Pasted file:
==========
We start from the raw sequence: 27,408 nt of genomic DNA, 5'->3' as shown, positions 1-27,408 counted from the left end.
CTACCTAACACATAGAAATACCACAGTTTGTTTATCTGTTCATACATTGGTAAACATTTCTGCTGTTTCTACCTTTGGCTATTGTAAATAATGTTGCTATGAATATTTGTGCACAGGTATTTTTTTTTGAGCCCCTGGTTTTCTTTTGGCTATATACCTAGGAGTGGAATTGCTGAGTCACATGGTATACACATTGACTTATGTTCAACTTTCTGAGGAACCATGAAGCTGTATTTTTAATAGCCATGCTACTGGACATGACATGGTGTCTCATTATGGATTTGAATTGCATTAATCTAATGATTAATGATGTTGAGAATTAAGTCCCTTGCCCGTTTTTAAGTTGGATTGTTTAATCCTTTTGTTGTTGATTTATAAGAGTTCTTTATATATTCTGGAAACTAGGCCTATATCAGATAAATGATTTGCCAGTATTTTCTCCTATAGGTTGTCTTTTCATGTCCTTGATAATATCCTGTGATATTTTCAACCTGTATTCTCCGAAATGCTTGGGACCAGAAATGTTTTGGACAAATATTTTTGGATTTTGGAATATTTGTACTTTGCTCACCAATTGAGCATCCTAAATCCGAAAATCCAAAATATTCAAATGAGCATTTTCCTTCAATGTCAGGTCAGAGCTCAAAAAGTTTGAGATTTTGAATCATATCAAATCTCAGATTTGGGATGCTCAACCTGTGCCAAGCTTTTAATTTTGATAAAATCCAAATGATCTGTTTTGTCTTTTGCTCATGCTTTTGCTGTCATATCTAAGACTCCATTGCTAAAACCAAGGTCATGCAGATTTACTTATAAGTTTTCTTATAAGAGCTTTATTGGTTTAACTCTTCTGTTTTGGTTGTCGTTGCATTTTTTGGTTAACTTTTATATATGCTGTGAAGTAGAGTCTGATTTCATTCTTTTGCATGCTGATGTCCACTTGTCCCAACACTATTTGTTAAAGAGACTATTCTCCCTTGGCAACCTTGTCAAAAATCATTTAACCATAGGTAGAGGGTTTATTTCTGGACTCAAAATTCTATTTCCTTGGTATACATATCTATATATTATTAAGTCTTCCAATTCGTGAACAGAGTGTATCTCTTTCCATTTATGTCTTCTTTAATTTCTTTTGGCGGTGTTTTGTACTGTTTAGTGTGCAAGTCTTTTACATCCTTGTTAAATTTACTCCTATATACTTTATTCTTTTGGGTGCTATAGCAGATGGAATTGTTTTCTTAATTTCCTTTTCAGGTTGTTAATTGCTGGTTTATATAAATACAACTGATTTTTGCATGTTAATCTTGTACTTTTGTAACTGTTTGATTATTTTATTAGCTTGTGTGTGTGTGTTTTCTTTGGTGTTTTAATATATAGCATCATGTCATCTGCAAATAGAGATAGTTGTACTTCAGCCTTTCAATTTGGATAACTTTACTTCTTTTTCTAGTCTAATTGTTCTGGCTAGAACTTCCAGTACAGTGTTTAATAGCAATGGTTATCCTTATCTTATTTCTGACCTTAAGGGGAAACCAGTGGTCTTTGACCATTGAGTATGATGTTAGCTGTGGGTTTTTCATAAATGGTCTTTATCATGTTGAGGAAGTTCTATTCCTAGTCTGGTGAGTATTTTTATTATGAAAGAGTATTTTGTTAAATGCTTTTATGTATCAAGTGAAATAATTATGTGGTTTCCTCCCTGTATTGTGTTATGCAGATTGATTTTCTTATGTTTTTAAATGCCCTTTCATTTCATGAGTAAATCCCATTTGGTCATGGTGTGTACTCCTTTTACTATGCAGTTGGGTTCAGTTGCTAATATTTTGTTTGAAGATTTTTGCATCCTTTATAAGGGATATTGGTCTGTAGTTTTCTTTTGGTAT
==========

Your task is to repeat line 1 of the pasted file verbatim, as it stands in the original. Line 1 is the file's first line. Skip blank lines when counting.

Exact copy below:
We start from the raw sequence: 27,408 nt of genomic DNA, 5'->3' as shown, positions 1-27,408 counted from the left end.